Kulula
  • Kulula, British Airways South Africa, and Mango Airlines, which all use SAA Technical to fix, maintain and service their aircraft might have to take their planes to international destinations, at a high cost, if the SAA strike goes on for a significant duration.
  • FlySafair, which has its own technical unit, can’t take on any more aircraft.
  • For more stories, go to www.BusinessInsider.co.za

Local airline FlySafair’s technical unit was at capacity dealing with its own aircraft, and won’t be able to take on anything further due to the South African Airways (SAA) strike.

That means that Kulula, British Airways South Africa, and Mango Airlines, which all use SAA Technical to fix, maintain and service their aircraft might have to take their planes to international destinations, at a high cost, if the SAA strike goes on for a significant duration. The strike by SAA workers over pay and other issues started on November 15.

Apart from not having capacity, FlySafair head of sales and distribution, Kirby Gordon says taking on new planes to fix, maintain and service was a big regulatory rigmarole, so its technical division wouldn’t be able to, at the flick of a switch, take on new aircraft due to the SAA strike.

“The biggest thing with the South African Civil Aviation Authority is that you have to have very clear lines of accountability. So, they need to know if something went wrong with the aircraft who was responsible for maintaining it and who is liable for the issue,” he says.

“An aircraft comes with a library of documentation attached to it that indicates what work was done on it,” Gordon says.

SAAT was probably prioritising short-term “line maintenance”, which happens on a day-to-day basis such as changing tyres and light bulbs, he says.

“SAAT would have to take engineers out of the heavy [long-term] maintenance and put them into line maintenance. Heavy maintenance is what is likely to be suffering at SAAT right now given the strike.

“Where [Comair and Mango] will be feeling pain will be with heavy maintenance. If the strike goes on for more than two weeks, then they will start to feel the maintenance issues,” he says.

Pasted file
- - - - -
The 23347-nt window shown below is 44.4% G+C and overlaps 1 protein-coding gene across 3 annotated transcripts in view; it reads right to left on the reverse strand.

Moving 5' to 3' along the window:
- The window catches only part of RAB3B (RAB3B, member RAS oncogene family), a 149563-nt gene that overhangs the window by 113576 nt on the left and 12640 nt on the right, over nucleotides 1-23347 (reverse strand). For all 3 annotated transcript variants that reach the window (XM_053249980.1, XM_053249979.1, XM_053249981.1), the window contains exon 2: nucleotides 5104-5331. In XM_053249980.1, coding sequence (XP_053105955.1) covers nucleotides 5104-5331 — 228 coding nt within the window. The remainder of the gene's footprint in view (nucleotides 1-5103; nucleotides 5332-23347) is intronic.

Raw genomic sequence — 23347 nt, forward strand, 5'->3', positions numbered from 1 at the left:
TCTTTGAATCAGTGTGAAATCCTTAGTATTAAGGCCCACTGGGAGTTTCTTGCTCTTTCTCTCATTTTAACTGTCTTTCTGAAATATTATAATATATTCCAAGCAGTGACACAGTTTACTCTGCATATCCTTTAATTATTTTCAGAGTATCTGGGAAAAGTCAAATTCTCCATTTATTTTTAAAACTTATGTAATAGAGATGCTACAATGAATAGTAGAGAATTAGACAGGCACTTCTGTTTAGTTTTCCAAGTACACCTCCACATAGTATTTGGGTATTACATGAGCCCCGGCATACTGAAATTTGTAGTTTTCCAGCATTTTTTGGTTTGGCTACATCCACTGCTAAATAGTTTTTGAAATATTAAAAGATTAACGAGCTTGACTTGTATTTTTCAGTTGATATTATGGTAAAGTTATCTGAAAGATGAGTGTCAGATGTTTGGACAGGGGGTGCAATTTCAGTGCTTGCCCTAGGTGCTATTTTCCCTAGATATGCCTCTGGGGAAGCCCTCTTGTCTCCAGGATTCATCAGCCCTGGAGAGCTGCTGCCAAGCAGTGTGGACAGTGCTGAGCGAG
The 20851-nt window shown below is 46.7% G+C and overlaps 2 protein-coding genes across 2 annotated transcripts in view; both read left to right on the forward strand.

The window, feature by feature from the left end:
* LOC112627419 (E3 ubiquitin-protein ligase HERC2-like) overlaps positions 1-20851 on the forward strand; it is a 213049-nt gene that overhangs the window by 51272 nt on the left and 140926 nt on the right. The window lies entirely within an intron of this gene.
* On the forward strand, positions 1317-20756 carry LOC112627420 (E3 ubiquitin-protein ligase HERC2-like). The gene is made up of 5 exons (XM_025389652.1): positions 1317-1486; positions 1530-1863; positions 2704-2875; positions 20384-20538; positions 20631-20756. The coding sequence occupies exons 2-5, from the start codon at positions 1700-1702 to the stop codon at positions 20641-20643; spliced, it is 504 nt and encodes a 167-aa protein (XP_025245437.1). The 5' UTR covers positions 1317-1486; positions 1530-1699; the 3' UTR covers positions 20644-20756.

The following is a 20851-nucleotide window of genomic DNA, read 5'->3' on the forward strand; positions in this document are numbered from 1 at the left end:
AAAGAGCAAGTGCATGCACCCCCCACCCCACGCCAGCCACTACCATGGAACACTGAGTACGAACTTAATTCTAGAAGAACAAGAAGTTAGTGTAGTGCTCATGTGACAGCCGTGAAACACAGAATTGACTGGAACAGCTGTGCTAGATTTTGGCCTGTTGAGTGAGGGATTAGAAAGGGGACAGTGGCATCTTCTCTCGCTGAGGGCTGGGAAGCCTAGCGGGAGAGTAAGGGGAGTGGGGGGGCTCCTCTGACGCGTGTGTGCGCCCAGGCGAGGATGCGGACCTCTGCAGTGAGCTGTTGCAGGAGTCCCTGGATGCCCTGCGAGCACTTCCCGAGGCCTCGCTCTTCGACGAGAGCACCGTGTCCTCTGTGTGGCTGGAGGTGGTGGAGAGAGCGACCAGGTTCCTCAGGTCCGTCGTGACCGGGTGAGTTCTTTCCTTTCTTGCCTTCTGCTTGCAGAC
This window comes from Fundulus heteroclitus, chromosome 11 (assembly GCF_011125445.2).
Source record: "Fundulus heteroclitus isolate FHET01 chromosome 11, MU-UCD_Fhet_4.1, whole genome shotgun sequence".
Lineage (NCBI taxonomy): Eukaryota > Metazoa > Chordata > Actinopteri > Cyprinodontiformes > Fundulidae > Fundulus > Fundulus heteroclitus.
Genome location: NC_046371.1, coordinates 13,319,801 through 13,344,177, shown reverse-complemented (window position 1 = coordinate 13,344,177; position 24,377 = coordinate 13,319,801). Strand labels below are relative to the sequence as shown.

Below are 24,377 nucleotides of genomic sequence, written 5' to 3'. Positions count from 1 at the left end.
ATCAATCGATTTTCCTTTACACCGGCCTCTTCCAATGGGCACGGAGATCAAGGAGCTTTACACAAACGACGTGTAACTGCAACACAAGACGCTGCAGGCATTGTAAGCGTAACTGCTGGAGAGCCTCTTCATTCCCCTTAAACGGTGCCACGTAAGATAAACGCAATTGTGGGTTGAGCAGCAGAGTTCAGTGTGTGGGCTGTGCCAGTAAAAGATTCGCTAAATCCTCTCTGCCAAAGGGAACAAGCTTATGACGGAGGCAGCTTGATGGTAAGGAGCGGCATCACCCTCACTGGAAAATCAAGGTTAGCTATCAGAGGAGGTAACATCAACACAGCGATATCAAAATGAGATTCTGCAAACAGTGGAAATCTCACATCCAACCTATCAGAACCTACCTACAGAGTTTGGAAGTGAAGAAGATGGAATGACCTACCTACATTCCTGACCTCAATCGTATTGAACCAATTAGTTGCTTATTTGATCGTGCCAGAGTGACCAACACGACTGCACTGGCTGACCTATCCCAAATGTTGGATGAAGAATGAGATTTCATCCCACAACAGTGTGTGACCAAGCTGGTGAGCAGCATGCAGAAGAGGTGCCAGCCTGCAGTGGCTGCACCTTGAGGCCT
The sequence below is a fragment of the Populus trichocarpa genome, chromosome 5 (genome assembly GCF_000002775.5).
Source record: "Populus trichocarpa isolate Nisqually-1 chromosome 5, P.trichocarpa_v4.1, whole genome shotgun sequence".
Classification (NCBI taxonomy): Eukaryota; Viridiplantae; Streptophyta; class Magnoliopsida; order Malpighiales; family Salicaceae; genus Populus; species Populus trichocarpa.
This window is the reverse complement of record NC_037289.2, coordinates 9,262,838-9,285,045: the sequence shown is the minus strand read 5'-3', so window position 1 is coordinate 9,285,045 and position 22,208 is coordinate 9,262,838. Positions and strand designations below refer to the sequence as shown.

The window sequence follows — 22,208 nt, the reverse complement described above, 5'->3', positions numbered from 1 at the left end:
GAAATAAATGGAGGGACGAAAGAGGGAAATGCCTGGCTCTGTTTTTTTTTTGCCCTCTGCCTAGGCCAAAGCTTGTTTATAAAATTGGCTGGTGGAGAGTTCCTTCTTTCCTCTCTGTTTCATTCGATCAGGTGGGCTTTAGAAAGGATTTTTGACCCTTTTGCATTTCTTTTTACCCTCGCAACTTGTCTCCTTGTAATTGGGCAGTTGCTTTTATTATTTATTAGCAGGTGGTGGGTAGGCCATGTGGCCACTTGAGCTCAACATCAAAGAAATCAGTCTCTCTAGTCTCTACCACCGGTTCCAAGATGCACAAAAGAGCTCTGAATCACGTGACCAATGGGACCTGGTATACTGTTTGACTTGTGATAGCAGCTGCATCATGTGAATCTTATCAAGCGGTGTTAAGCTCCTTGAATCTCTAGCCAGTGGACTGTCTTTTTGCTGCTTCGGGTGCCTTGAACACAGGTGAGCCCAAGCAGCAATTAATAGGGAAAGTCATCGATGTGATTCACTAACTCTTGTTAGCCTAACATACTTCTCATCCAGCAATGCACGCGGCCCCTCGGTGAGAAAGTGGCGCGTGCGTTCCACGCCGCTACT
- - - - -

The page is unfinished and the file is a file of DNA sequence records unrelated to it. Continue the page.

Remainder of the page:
FlySafair operates a total of 16 Boeings, made up of Boeing 737-400 and Boeing 737-800 aircraft, in its passenger section and in its cargo unit the airline has two more Boeings and five Lockheed Hercules L100-30C planes, he says.

Gordon says that if SAAT ran out of capacity, Kulula, British Airways, and Mango Airlines, would have to take their planes to an international destination, possibly in Europe, to get their aircraft fixed, maintained, or serviced.

Susan van der Ryst, the spokesperson for Comair, which operates Kulula and British Airways in SA, says that around 40% of the SAAT staff were on strike.

“SAAT has sufficient staff to maintain and deliver on their maintenance obligations,” Van der Ryst says.

Regarding alternatives that Comair had in place should SAAT not be able to meet its obligations, Van der Ryst says: “Contingency plans are in place should the need arise.”

Strikes looming at Mango, Comair

Sergio Santos-van Vuuren, the spokesperson for Mango Airlines, says: “We can confirm that Mango is still receiving service from SAAT. With the majority of the SAA fleet being grounded there is additional capacity in the organisation, which has allowed for services to be provided to Mango and Comair aircraft.”

Mango Airlines is SAA’s low-cost airline, and it hasn’t been the subject of the SAA strike yet.

However, Santos-van Vuuren says that Mango, which employs 780, received a strike notice from the South African Cabin Crew Association on Tuesday.

“There was a clerical error in the notification, so we have written to them for clarification,” he says.

Comair has also been served with a strike notice by Numsa.

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